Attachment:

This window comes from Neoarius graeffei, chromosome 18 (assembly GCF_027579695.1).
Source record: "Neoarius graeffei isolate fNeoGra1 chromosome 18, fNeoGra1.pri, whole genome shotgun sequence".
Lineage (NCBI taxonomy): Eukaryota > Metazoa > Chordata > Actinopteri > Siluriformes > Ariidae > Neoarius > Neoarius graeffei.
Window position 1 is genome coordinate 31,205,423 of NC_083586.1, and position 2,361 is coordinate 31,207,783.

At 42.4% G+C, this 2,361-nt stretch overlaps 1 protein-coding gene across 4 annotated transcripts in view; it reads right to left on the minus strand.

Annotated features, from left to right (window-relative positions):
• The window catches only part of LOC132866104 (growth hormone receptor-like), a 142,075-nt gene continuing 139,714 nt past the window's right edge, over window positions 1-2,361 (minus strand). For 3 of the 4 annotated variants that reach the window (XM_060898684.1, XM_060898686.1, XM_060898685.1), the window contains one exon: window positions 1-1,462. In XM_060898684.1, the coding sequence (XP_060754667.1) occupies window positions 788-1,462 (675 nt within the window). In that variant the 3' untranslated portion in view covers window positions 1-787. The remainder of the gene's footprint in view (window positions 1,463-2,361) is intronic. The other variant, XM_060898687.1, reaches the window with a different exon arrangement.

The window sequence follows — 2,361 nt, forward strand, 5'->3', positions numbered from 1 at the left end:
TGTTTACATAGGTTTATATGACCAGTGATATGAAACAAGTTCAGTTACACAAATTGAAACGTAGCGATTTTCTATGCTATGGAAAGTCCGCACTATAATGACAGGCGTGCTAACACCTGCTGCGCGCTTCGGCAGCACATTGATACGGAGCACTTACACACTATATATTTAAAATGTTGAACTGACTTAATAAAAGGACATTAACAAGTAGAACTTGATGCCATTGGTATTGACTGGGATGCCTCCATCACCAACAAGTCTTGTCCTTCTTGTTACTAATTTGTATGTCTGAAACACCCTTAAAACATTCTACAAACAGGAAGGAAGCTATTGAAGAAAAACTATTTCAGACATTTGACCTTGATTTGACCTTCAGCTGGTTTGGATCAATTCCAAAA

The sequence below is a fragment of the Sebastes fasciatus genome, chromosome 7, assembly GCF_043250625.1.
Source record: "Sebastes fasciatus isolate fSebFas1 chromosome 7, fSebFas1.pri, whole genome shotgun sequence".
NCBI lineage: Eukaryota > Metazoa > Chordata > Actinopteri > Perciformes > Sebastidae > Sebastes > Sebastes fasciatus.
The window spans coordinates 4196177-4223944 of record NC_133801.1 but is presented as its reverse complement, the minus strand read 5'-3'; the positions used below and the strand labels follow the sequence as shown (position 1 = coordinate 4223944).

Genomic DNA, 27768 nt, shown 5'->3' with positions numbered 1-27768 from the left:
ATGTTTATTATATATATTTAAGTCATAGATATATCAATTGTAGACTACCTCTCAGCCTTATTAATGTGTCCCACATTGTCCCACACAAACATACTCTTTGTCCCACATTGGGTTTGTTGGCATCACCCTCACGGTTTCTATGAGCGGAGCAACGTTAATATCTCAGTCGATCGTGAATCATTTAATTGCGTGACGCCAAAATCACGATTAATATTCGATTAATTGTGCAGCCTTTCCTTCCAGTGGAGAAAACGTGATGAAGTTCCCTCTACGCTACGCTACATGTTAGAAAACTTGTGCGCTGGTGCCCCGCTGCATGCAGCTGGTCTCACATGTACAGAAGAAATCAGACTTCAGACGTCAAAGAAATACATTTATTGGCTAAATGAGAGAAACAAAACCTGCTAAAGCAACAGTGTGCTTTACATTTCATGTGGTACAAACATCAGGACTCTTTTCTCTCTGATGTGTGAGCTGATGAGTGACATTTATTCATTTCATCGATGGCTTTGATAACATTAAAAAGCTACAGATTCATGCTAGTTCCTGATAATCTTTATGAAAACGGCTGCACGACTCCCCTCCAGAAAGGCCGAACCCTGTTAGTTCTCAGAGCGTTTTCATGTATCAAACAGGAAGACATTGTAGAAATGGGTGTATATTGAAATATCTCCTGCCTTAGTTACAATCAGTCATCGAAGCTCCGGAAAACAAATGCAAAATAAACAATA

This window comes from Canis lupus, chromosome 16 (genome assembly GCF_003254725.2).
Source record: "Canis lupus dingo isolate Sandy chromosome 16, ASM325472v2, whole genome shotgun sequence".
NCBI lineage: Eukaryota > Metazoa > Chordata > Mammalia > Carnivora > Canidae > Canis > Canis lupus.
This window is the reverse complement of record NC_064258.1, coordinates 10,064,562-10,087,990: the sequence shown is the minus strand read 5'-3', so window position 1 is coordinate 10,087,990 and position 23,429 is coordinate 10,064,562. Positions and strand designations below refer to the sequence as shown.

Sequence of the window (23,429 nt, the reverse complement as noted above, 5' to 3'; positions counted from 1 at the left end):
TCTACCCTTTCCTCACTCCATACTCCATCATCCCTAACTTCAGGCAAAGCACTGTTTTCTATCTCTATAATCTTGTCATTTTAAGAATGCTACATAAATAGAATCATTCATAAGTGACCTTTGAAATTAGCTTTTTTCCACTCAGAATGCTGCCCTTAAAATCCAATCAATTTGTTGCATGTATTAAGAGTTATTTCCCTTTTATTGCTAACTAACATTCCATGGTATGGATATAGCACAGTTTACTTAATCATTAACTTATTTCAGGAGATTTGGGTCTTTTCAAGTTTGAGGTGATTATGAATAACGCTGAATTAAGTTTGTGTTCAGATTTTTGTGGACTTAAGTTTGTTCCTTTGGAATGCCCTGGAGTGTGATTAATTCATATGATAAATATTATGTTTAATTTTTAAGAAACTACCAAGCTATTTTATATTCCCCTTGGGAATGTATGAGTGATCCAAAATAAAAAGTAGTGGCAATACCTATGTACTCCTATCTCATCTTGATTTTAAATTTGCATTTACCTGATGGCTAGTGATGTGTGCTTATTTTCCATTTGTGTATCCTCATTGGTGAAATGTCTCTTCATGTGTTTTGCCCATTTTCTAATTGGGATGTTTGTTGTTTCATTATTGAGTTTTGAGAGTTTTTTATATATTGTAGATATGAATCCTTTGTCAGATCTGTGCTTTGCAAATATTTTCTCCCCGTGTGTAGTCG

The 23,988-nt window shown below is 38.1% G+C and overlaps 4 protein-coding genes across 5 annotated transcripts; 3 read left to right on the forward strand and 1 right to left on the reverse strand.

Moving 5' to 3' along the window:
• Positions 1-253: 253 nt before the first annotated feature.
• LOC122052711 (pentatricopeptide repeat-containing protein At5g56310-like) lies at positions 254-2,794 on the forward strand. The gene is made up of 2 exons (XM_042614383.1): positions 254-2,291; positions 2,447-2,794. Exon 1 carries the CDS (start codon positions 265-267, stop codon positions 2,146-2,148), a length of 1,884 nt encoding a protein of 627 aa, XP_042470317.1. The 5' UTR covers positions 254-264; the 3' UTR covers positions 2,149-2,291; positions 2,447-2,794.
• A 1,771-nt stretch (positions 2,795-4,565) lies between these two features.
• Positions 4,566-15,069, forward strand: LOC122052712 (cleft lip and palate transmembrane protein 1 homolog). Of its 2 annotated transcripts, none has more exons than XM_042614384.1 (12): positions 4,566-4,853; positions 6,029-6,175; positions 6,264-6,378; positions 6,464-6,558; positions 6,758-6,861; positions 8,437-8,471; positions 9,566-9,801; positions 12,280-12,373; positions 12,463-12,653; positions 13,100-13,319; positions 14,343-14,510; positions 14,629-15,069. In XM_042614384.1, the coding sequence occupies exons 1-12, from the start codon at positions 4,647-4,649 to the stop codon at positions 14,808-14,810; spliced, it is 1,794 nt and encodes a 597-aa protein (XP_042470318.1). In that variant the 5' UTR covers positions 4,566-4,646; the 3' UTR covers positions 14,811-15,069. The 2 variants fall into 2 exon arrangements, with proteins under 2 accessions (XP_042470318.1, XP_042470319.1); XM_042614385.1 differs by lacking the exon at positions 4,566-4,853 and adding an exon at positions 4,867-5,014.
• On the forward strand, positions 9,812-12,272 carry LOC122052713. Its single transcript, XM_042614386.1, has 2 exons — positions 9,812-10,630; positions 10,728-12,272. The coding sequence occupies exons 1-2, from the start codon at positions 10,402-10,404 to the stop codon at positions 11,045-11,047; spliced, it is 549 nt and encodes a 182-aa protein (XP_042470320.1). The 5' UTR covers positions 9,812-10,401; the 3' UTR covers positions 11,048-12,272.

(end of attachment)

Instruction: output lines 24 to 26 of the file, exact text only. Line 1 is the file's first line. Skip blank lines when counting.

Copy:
• Positions 1-253: 253 nt before the first annotated feature.
• LOC122052711 (pentatricopeptide repeat-containing protein At5g56310-like) lies at positions 254-2,794 on the forward strand. The gene is made up of 2 exons (XM_042614383.1): positions 254-2,291; positions 2,447-2,794. Exon 1 carries the CDS (start codon positions 265-267, stop codon positions 2,146-2,148), a length of 1,884 nt encoding a protein of 627 aa, XP_042470317.1. The 5' UTR covers positions 254-264; the 3' UTR covers positions 2,149-2,291; positions 2,447-2,794.
• A 1,771-nt stretch (positions 2,795-4,565) lies between these two features.